The two prominent psychiatrists clashed frequently over small details and big money, over research priorities and ethics, and in the end Columbia University's child psychiatry department was not big enough to hold both of them, colleagues said.
In the suit, filed last week in State Supreme Court in Manhattan, Dr. Peter Jensen, formerly the director of the Ruane Center for the Advancement of Children’s Mental Health at Columbia, contends that after he was hired by the university in 1999, Dr. David Shaffer, director of the university’s child psychiatry division, continually undermined his work. By making derogatory comments and subjecting Dr. Jensen’s work to unfair scrutiny, the lawsuit says, Dr. Shaffer helped force Dr. Jensen out of his job.
Dr. Jensen — who said that, among other things, Dr. Shaffer had called him “the Brad Pitt of psychiatry” — is seeking about $15 million in damages from the university.
Dr. Jensen’s employment ended in June, after board members voted not to renew his contract. He charges in the suit that the move was improper. The filing of the lawsuit was reported on Wednesday in The New York Sun.
Columbia officials refused to comment on the case, as did Dr. Shaffer.
The two men differed sharply in their professional goals and personal styles, according to several people who had been colleagues of both but who would not comment on the record because of the lawsuit. Dr. Shaffer, a renowned expert on suicide among children and adolescents, is considered restrained and scholarly by nature, and he focuses primarily on the study of biochemical causes of psychological problems, mainly depression.
Dr. Jensen is, by his own admission, outspoken, a media favorite, and interested more in bringing psychiatric care to community settings than in basic research. He is best known for his work on attention deficit disorder.
“I don’t know what the details are, but I can say that these are two very strong-willed people,” said William E. Pelham, director of the Center for Children and Families at the University of Buffalo.
Beyond personalities and specialties, the case revolves in part around charges of ethics violations against Dr. Jensen.
In academic settings, researchers are subject to institutional review boards, which are responsible for ensuring that studies use proper consent procedures and do not endanger patients. Beginning in 2005, according to the suit, officials at the Research Foundation for Mental Health, an independent review board that monitors research grants in the state, identified several violations in Dr. Jensen’s research.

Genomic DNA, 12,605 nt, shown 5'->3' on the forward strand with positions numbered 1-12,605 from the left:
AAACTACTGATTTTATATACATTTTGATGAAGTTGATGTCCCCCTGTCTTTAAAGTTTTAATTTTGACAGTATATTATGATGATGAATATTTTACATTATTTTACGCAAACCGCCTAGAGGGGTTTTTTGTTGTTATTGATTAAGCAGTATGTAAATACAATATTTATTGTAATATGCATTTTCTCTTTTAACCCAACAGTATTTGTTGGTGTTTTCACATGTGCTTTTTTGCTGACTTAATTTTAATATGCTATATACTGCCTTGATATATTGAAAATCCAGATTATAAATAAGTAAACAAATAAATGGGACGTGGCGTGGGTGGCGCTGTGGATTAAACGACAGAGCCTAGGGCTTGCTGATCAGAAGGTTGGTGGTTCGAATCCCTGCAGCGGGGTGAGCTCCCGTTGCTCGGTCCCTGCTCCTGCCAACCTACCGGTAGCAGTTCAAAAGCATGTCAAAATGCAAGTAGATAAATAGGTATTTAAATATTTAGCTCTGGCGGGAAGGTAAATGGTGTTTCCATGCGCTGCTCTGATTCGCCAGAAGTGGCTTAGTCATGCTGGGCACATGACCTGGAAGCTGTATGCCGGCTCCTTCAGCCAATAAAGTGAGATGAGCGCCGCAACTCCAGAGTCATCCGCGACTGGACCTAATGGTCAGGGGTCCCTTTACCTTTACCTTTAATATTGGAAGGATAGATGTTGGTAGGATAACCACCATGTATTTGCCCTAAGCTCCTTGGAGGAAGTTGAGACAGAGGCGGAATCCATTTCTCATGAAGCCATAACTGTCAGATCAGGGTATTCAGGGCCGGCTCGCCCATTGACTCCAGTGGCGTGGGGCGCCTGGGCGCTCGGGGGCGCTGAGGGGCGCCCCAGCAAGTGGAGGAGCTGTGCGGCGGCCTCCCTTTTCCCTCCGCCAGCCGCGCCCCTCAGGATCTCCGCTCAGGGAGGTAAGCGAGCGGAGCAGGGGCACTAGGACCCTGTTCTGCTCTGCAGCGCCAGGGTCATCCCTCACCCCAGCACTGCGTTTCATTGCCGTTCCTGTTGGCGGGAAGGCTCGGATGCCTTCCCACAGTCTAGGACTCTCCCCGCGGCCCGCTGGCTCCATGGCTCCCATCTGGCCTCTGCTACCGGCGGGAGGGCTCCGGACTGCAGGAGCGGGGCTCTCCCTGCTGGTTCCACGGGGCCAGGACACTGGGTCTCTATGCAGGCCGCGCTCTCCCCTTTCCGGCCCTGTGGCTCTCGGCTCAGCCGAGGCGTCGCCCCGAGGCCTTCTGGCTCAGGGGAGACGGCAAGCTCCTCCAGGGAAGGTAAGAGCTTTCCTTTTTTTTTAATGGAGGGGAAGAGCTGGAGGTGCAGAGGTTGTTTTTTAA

In an interview yesterday, Dr. Jensen would not specify what the violations were. He said that the university had approved other studies, with similar methods, without finding ethics problems. “Academic researchers know, and many have seen this kind of thing before — when a university wants to push someone out, it encourages the person to leave by making life there miserable,” Dr. Jensen said.
The projects that Dr. Jensen has worked on include efforts to encourage community doctors to follow guidelines for treating childhood mental disorders like depression. In studies like these, academic researchers track patients’ progress indirectly, typically without knowing their names. Ethics guidelines, which can vary from institution to institution, often require researchers to get consent before publishing any information on these patients, even if no one is named.
Dr. Jensen and Dr. Shaffer were continually at odds over research, according to colleagues. One of Dr. Shaffer’s projects is TeenScreen, a standardized questionnaire meant to assess potential suicide risk in adolescents. The voluntary screening, which has been used by more than 400 schools, is controversial among many parents and patient advocates, who say it can stigmatize youngsters who are struggling but are not mentally ill or at risk of suicide. Dr. Jensen said that he was less eager to promote TeenScreen than Dr. Shaffer, and that this created tension as well.
The two doctors also drew research financing from the same source, a fund set up by an investor in New York, William J. Ruane, which paid Dr. Jensen’s $220,000 yearly salary. The lawsuit says that the university owed Dr. Jensen three years’ salary.
Columbia stopped paying Dr. Jensen’s salary last summer. He is now director of the Reach Family Institute, a nonprofit group that promotes better treatment for children with developmental problems. Dr. Jensen, who before going to Columbia was the associate director of child and adolescent research at the National Institute of Mental Health in Bethesda, Md., said he was still living in university housing.